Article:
Unit 3: Totalitarianism and Freedom in the 20th Century

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The ideals of liberal democracy and individual freedom faced their greatest challenge in the 20th Century with the emergence of several totalitarian political movements -- most notably Nazism and Soviet Communism. These systems of government were characterized by nearly limitless state control over all aspects of public and private life.

Unit 3 of “Freedom Matters!” investigates these totalitarian governments of the previous century, as well as the freedom movements that resisted them. In the first lesson, students will examine Adolph Hitler’s Nazi Germany and Joseph Stalin’s Soviet Union, the conditions that gave rise to these totalitarian states, and the ways in which both movements limited freedom.

Lesson 2 looks at the years following the defeat of Nazi Germany in World War II. By examining two critical documents -- the Universal Declaration of Human Rights and the Helsinki Accords -- students will explore the universal understanding of individual rights that emerged in the last half of the twentieth century.

While Hitler’s fall marked a turning point in the spread of liberal-democratic values around the world, the fight for individual freedom continued to experience serious setbacks. Lessons 3 and 4 shed light on the many challenges faced by freedom movements in the years since World War II.

To this end, students will investigate efforts to advance individual rights in three case studies: Poland, South Africa, and China. With the help of video interviews from the Freedom Collection, students will come to understand how differences in culture, history, geography, and political institutions can affect the progress of liberty and democracy.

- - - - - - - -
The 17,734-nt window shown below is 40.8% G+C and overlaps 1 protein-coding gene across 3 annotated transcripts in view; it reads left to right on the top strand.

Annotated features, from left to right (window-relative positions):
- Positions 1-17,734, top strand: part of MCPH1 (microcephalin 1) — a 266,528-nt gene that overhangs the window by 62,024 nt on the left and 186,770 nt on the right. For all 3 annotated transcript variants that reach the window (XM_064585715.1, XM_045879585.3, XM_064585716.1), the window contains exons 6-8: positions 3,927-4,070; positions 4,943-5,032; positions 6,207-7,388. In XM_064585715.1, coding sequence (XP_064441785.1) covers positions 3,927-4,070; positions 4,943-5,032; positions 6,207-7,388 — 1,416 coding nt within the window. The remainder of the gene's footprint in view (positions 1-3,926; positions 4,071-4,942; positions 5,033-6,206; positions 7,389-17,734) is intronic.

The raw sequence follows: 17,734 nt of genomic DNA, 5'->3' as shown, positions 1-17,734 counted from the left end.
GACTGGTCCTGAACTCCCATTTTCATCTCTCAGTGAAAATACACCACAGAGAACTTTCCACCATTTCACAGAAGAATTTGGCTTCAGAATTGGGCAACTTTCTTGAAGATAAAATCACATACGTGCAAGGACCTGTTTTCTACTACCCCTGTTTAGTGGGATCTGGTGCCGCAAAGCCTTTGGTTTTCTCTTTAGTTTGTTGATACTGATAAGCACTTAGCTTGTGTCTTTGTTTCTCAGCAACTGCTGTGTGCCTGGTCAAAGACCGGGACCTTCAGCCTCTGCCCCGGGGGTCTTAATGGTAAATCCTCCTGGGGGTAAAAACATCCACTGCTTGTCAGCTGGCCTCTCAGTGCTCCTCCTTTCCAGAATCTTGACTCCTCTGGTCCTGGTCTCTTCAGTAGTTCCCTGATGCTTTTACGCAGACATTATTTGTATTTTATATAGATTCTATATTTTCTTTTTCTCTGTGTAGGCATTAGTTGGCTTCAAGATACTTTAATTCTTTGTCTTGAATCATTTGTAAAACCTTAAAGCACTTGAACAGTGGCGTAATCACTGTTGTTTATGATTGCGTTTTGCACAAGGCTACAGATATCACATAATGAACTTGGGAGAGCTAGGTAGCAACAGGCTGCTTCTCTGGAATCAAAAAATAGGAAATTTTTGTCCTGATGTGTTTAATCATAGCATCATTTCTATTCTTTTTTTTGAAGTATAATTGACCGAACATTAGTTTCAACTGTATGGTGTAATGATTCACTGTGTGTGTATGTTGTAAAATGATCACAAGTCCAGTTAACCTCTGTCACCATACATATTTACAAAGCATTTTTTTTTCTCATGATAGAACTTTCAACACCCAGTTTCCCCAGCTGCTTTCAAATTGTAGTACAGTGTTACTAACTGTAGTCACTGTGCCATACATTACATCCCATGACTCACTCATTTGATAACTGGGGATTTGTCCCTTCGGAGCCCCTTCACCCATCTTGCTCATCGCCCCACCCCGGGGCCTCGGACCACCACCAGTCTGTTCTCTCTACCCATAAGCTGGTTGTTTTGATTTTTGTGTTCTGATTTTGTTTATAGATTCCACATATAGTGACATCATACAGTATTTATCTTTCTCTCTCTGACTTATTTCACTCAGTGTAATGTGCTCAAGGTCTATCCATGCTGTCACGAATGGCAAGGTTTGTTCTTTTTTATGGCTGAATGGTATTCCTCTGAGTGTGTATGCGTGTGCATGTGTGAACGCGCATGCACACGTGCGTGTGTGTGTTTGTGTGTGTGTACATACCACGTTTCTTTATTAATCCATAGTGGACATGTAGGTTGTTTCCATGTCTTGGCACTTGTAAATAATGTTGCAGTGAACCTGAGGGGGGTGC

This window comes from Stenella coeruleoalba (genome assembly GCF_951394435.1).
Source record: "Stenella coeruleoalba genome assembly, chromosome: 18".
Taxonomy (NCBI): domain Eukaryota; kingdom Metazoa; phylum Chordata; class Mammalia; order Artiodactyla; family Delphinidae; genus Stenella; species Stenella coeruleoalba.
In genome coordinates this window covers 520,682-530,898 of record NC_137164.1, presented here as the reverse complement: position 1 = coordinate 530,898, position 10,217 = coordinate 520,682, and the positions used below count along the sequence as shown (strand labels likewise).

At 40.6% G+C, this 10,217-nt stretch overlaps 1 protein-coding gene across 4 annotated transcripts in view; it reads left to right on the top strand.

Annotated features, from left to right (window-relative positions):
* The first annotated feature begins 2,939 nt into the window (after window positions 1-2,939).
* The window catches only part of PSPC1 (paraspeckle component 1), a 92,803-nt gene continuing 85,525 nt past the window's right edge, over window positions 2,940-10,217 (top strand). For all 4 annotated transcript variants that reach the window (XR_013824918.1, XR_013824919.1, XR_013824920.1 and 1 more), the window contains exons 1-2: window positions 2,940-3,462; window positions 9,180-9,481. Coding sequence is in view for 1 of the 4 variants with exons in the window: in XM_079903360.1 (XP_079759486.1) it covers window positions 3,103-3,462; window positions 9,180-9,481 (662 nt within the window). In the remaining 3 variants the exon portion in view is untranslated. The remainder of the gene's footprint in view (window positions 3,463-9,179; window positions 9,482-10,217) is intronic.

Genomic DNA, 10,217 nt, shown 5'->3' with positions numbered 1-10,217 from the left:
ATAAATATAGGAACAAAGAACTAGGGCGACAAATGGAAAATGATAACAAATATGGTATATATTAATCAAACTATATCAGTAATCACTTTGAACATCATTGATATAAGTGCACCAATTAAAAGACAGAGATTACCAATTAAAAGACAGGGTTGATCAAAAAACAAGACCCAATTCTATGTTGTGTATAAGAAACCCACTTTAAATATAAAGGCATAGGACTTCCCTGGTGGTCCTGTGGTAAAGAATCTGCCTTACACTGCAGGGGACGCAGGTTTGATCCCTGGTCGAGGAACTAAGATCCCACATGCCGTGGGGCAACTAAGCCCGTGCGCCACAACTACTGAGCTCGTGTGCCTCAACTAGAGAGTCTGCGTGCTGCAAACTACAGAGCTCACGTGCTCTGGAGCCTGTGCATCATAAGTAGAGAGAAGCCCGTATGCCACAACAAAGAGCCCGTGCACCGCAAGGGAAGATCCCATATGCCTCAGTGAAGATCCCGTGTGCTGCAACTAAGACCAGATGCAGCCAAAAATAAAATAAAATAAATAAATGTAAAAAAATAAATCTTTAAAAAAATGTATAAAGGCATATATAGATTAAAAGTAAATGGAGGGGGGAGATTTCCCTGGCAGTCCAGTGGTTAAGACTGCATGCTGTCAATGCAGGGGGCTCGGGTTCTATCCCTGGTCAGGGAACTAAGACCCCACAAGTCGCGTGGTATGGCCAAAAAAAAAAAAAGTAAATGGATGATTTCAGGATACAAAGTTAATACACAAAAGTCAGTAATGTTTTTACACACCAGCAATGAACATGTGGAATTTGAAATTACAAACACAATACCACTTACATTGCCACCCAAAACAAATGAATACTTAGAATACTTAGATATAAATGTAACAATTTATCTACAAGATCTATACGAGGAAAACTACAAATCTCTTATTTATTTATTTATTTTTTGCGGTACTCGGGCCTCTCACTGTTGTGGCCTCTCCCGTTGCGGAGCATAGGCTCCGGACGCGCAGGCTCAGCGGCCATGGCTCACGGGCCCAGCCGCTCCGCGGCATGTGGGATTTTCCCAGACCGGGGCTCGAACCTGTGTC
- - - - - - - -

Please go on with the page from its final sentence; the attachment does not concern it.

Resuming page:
The investigation concludes with a text-based discussion of freedom movements in each of these three countries. Drawing on their own research, students will analyze the diverse motivations of dissidents in Poland, South Africa, and China; the unique barriers to freedom that existed in these nations; and the relative success of movements in securing individual liberty.

Josef Stalin and Adolf Hitler

UNIT 3, LESSON 1

Lesson 1: Totalitarianism and Freedom in the 20th Century

Students will examine Adolph Hitler’s Nazi Germany and Joseph Stalin’s Soviet Union, the conditions that gave rise to these totalitarian states, and the ways in which both movements limited freedom.

Eleanor Roosevelt reads the Universal Declaration of Human Rights, passed by the United Nations General Assembly on December 10, 1948.

UNIT 3, LESSON 2

Lesson 2: The Global Response to Nazi Germany and the Soviet Union

Students will explore the universal understanding of individual rights that emerged in the last half of the twentieth century.

AP Photo/Mark Avery

UNIT 3, LESSON 3

Lesson 3: Freedom in the 20th Century: Case Studies of China, Poland and South Africa

Hitler’s fall marked a turning point in the spread of liberal-democratic values, but the fight for freedom continued in the twentieth century. Students will investigate efforts to advance rights in three countries:  China, Poland, and South Africa.

AP Photo

UNIT 3, LESSON 4

Lesson 4: Assessing 20th Century Movements for Freedom

Students will lead a text-based discussion of freedom movements in China, Poland, and South Africa. For each country, they will analyze the motivations of dissidents, the barriers to freedom, and the relative success of movements in securing individual rights.